Tutors become part of the app culture

Timothy Yu is founder of Hong Kong company Snapask, an app that allows students to ask questions with a snapshot and then matches them with a tutor to have a one-to-one learning. Snapask is now serving over 100,000 students with over 5,000 qualified tutors from top universities receiving tens of thousands of questions each day.
"It is more like a WhatsApp-style instant messaging environment. Users can use image, text or audio to communicate," said Mr Yu. It also has benefits for tutors in terms of making the most of their time.
Mr Yu says that private tutors working in person, rather than online, will typically earn about $20 (£14) per hour, but their capacity to earn is limited by constraints of time and balancing with other work.
But he says tutors working online, such as through his app, can earn much more by being able to work flexibly in any spare time and wherever tutors might be.
Online technology has also changed how parents can select tutors. There was a time when finding a tutor relied upon recommendations from friends or looking through newspaper adverts. But now tutors are offered and reviewed online.
Tutor Hunt, operating in the UK, allows parents and students to browse through a list of tutors offering subjects in their area, correspond with them and arrange lessons.
Tutor Hunt’s John Underhill says more than 250,000 people have used its services to find tutors – and that the hunt for a tutor has moved a long way from "looking through the Yellow Pages, or peering into newsagent’s windows at the multitude of cards".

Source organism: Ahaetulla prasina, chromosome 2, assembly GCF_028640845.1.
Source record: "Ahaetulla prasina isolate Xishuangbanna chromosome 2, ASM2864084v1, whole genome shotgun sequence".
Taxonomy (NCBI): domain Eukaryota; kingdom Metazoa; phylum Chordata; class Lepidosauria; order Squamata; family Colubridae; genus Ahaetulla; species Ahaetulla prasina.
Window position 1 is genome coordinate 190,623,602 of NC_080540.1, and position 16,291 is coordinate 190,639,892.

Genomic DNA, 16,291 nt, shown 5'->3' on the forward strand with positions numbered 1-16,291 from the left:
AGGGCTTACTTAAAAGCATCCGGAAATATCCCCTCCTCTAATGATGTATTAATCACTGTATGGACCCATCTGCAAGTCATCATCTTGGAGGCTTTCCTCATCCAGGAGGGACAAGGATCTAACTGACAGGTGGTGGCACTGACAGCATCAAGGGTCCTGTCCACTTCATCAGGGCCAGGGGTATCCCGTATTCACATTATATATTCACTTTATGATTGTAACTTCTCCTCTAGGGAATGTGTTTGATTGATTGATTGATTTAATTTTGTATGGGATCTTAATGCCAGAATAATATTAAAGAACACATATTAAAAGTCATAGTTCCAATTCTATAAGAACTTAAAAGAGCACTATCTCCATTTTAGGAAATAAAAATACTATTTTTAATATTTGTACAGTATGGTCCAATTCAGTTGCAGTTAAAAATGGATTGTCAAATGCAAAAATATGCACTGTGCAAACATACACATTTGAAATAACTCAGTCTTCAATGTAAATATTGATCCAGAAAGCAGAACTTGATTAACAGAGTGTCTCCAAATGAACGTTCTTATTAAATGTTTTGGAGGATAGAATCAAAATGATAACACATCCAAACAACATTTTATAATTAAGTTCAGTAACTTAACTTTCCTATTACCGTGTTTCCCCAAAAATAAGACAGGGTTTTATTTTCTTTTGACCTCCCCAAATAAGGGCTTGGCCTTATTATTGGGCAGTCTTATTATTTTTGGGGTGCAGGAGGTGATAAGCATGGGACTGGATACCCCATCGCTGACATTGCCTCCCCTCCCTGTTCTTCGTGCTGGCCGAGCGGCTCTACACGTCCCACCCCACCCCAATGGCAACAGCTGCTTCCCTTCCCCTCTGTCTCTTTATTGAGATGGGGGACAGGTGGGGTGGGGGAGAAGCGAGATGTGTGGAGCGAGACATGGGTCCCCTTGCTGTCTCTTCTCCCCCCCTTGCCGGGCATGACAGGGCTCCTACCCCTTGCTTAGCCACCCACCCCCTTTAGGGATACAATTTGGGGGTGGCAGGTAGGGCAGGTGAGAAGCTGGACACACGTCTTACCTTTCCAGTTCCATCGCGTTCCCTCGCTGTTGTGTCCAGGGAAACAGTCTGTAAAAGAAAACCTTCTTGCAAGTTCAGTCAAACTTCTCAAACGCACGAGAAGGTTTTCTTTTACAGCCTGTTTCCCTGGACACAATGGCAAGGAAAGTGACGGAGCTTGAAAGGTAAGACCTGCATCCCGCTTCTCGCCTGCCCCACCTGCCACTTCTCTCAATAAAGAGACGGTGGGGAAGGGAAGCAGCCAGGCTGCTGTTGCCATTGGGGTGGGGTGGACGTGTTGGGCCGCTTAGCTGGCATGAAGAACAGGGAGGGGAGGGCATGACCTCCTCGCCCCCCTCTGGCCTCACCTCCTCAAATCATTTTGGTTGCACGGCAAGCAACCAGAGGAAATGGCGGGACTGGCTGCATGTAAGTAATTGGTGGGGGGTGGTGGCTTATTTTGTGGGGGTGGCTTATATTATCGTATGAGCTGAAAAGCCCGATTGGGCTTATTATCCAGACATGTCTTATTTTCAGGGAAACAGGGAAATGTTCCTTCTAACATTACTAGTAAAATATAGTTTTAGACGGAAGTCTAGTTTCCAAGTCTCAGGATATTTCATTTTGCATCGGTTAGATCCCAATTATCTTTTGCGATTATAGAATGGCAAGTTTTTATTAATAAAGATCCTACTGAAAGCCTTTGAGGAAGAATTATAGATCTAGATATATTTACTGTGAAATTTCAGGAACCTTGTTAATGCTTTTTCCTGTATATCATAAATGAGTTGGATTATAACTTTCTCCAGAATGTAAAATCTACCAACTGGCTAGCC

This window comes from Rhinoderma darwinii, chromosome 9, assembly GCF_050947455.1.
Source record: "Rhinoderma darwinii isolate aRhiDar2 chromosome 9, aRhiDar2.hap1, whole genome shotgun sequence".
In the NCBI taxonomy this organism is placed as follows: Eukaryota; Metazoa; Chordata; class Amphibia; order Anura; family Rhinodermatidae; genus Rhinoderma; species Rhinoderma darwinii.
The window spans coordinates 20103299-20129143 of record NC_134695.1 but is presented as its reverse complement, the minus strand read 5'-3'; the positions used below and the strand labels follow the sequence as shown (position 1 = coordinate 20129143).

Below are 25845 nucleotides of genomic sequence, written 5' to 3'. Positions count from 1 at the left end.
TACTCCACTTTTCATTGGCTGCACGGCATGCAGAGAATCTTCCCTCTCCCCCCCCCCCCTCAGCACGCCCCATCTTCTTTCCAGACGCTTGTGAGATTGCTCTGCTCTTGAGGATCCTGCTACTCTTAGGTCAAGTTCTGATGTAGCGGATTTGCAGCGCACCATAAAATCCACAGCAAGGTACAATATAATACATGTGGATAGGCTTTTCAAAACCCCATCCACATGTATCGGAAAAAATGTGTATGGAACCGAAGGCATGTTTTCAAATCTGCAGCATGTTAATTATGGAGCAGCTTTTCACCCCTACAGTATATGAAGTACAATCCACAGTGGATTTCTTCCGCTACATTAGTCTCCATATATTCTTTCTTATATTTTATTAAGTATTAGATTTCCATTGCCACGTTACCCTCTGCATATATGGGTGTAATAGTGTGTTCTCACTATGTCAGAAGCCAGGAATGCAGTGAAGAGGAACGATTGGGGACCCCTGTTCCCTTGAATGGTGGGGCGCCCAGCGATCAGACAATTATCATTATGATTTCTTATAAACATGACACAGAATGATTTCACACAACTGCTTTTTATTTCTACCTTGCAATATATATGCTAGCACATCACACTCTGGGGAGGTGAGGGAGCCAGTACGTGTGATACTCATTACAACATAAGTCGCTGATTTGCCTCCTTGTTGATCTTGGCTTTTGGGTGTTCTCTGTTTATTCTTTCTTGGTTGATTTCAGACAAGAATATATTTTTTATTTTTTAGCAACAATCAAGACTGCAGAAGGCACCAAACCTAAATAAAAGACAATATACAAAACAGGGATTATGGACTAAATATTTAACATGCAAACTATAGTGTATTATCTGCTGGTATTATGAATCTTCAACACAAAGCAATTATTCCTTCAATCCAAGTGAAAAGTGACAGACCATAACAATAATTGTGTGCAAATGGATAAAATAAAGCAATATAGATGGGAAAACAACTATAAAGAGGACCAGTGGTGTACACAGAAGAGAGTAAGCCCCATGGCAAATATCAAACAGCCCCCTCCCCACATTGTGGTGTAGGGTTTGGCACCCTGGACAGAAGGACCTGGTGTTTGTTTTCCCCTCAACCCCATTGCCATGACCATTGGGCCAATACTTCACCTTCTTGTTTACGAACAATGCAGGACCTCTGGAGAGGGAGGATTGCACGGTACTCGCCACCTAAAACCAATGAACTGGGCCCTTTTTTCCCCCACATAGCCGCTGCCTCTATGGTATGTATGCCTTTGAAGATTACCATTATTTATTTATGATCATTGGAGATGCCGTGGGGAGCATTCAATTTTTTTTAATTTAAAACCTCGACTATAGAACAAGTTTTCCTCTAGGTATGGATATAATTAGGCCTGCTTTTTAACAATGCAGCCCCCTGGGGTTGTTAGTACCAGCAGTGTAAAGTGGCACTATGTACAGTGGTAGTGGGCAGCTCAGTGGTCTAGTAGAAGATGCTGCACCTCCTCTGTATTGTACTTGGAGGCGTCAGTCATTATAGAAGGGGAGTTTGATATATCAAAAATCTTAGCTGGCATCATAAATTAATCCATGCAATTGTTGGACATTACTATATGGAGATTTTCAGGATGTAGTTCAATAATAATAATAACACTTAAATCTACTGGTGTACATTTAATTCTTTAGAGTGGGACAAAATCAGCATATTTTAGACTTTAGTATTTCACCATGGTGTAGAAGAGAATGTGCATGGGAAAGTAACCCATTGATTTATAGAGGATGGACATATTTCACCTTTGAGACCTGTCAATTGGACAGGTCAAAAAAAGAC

As with other tutoring services, they are offering online tuition via Skype and other video services, as well as interactive whiteboard software. Mr Underhill says taking tutoring fully online certainly has its benefits, opening up a much bigger student base to tutors, while also giving students more choice.
"Things have changed over the last couple of years, as the online technology has improved. We have found that more tutors are using interactive whiteboards, often in conjunction with VOIP [speaking over the internet] services, to deliver their online lessons.
"They have become more adept and proficient at using all available online resources, and incorporating them fully into their lessons."